Nathan admitted to me, “I hesitate to delegate because everyone is too busy to take on more work.”
James didn’t delegate because, “No one will do the way I want, to my standard.”
Joyce shared with me that she felt like she couldn’t’ control the situation, especially if it all went wrong.
These are valid roadblocks underpinned by valid fears preventing them from delegating. In delegating I find managers fall into different approaches..
Leaders who are turned out or not focused on the benefits of delegating and as such miss out, will find themselves drained at the end of the day and they will also contribute to an environment that’s draining for their people. We all know the dictator simply wears (burns) everyone out! Fears such as failing, loss of control, being shown up, making the wrong decision; imposter syndrome, perfectionism, and trust all show up as fears that get in the way of delegating or delegating success.
It’s more than okay to have these feelings but as a leader, a people leader, it’s your responsibility to do something about them.
Enter self-management and self-leadership!
The greater your self-awareness the quicker you can identify what’s triggering you and implement strategies to minimise, if not eliminate, the fear or roadblock.
1. Learn how to delegate
A lack of structure to your delegating can be a trigger and can be easily fixed. With a structured process, comes confidence and a sense that everything and everyone is in control.
Stop guessing! Managers and leaders often feel as though they need to have all the answers to every issue that arises, including how to delegate successfully, even when they’ve never been trained. Learning how to delegate is like learning how to drive a car or ride a bicycle – you go from not knowing what you don’t know to an awareness of just how much you don’t know … these are aware you are very wobbly and get some bruises! As you build and strengthen your skills and confidence you are acutely aware of what you know and maybe push your luck a bit … again you might get a bruise or two but you were courageous enough to try something new! And once you have been doing this for some time, it’s like you forgot how you learned, you just know. The point is that no one is born knowing how to delegate.
It’s interesting to note that in a study conducted by the Institute for Corporate Productivity, 46% of 332 polled companies are concerned with their workers delegation skills, yet only 28% conducted delegation training.
(Check out the full online DELEGATE course here.)
2. Learn how to let go
Leaders think they have to have all the answers, including how to empower, engage and MOTIVATE their people.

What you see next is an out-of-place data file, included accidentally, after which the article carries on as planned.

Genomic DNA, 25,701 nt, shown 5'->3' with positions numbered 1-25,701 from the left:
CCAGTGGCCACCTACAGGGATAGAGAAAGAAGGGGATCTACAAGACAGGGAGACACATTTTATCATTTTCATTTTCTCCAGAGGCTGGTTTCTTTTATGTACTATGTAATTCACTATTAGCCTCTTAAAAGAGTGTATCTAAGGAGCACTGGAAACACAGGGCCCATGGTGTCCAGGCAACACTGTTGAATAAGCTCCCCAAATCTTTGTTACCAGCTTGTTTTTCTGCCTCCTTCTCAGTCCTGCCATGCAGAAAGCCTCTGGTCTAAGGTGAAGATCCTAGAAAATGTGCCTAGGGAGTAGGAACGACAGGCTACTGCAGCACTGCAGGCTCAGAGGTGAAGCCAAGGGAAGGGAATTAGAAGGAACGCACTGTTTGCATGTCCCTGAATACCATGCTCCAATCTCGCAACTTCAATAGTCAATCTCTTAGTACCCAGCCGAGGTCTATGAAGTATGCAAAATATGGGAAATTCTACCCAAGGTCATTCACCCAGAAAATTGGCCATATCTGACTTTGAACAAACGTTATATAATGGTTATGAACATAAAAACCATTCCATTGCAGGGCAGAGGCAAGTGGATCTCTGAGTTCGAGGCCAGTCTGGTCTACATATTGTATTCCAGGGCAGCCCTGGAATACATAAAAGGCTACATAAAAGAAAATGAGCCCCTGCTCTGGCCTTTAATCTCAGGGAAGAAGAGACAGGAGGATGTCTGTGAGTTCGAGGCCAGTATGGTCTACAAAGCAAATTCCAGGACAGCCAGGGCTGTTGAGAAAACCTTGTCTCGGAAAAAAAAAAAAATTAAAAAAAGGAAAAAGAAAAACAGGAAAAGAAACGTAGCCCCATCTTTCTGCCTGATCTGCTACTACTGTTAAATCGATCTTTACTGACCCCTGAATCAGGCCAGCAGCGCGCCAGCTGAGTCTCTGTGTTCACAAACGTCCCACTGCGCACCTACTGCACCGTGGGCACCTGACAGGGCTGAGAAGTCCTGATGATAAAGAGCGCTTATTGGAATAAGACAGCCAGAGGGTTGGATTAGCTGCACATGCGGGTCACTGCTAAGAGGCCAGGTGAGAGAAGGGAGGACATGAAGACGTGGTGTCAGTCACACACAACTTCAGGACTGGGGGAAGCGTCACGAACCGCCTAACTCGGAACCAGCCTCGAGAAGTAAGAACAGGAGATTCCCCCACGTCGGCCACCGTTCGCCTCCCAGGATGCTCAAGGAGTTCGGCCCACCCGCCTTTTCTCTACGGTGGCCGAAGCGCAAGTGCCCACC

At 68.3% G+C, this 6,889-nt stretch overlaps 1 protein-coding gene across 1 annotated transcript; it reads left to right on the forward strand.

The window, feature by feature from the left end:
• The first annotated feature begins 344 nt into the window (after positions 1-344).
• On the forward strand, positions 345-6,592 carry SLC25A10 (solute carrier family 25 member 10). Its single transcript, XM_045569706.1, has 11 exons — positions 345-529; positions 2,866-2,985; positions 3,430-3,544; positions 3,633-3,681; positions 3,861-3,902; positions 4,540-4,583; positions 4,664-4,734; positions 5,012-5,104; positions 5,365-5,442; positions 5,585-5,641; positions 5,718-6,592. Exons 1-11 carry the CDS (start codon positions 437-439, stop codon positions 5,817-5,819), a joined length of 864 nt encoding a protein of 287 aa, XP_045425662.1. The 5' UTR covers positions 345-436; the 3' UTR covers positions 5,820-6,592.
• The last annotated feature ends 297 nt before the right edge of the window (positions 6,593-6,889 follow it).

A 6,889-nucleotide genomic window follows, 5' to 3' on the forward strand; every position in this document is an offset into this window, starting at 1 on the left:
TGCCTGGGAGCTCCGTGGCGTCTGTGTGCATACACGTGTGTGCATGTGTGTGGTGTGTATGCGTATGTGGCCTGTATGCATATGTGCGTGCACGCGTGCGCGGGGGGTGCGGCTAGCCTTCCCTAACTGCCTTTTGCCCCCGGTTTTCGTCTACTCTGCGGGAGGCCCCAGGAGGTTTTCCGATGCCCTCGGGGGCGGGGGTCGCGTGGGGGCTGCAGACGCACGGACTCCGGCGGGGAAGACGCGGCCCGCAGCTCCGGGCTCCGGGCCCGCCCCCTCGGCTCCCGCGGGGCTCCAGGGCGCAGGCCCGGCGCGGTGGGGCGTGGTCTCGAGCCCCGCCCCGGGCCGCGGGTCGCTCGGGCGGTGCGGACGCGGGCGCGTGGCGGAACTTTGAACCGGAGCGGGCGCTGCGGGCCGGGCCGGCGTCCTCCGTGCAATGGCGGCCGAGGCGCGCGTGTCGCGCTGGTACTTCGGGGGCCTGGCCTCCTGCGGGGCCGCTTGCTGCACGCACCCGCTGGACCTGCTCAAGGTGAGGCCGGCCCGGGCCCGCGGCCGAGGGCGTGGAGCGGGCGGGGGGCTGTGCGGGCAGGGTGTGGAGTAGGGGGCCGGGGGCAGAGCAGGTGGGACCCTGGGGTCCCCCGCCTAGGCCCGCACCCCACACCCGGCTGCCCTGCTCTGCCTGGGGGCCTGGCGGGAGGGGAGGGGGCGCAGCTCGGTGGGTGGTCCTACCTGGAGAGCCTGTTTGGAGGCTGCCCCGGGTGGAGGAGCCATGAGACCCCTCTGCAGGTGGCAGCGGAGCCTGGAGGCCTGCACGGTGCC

Amongst the strategies I share with leaders in my presentations and workshops, is the beginners mind and quality questions. Asking questions with true, sincere curiosity and interest will reap you many rewards such as your people more actively engaged in the problem solving requests that they bring to you.
3. Learn yourself and your people
The success of your leadership will come down to the relationships you have with yourself, your work and your team. Any attention you give to improving your self-awareness and your interpersonal relationships will have a ripple effect on your leadership.
Knowing yourself equips with you with being able to learn and discern your people. Increased self-confidence leads to focusing on others rather than what others are thinking about you. Personality and behavioural insights tools are great for helping you to learn more about yourself.
For example, in the Motivators assessment, you have seven values that will indicate your motivators / drivers. Imagine Regulatory was a highly scored value for you, this would indicate a you are energised by routine, order, and setting boundaries for yourself and others. If taken to the extreme this might lead to micromanaging which is often triggered when delegating has not been set up properly. Alternatively, if this is a low scored value, meaning you could be quite defiant and remaining independent of, as opposed to depending on the restrictive ideas of others. In the context of delegating, as a low score and taken to the extreme you could get you and your people into hot water if you delegate work that really should not be delegated.
When you know yourself, you are better placed to understand others.
If delegating is a hiccup for you, or for a leader you know, reflect on these questions:
- What stops you from delegating?
- What is driving that block? What fears or concerns underpin your avoidance of delegating?
- If you’ve delegated before, what emotions did you experience throughout the process?
- If you have delegated to, what emotions did you experience throughout the process?
Be present to these reflections as they can give you valuable insight into how you avoid or approach delegating and how those you delegate to may experience the process.